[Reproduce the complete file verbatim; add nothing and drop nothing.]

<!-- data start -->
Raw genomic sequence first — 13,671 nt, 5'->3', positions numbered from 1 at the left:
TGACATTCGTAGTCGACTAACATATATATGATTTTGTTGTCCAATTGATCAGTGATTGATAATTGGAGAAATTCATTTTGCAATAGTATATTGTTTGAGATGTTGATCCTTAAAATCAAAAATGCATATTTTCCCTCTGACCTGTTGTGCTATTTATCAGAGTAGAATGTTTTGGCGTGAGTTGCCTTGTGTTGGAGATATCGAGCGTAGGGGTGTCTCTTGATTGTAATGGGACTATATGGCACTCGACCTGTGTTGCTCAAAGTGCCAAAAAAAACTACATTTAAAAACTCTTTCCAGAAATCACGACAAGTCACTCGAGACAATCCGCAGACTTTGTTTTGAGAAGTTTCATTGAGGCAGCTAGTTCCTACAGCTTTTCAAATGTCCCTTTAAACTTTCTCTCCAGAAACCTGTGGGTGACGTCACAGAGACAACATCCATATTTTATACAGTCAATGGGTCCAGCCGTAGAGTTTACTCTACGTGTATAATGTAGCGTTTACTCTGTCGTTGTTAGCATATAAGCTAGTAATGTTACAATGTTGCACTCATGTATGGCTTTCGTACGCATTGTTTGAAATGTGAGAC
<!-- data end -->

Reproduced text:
Raw genomic sequence first — 13,671 nt, 5'->3', positions numbered from 1 at the left:
TGACATTCGTAGTCGACTAACATATATATGATTTTGTTGTCCAATTGATCAGTGATTGATAATTGGAGAAATTCATTTTGCAATAGTATATTGTTTGAGATGTTGATCCTTAAAATCAAAAATGCATATTTTCCCTCTGACCTGTTGTGCTATTTATCAGAGTAGAATGTTTTGGCGTGAGTTGCCTTGTGTTGGAGATATCGAGCGTAGGGGTGTCTCTTGATTGTAATGGGACTATATGGCACTCGACCTGTGTTGCTCAAAGTGCCAAAAAAAACTACATTTAAAAACTCTTTCCAGAAATCACGACAAGTCACTCGAGACAATCCGCAGACTTTGTTTTGAGAAGTTTCATTGAGGCAGCTAGTTCCTACAGCTTTTCAAATGTCCCTTTAAACTTTCTCTCCAGAAACCTGTGGGTGACGTCACAGAGACAACATCCATATTTTATACAGTCAATGGGTCCAGCCGTAGAGTTTACTCTACGTGTATAATGTAGCGTTTACTCTGTCGTTGTTAGCATATAAGCTAGTAATGTTACAATGTTGCACTCATGTATGGCTTTCGTACGCATTGTTTGAAATGTGAGAC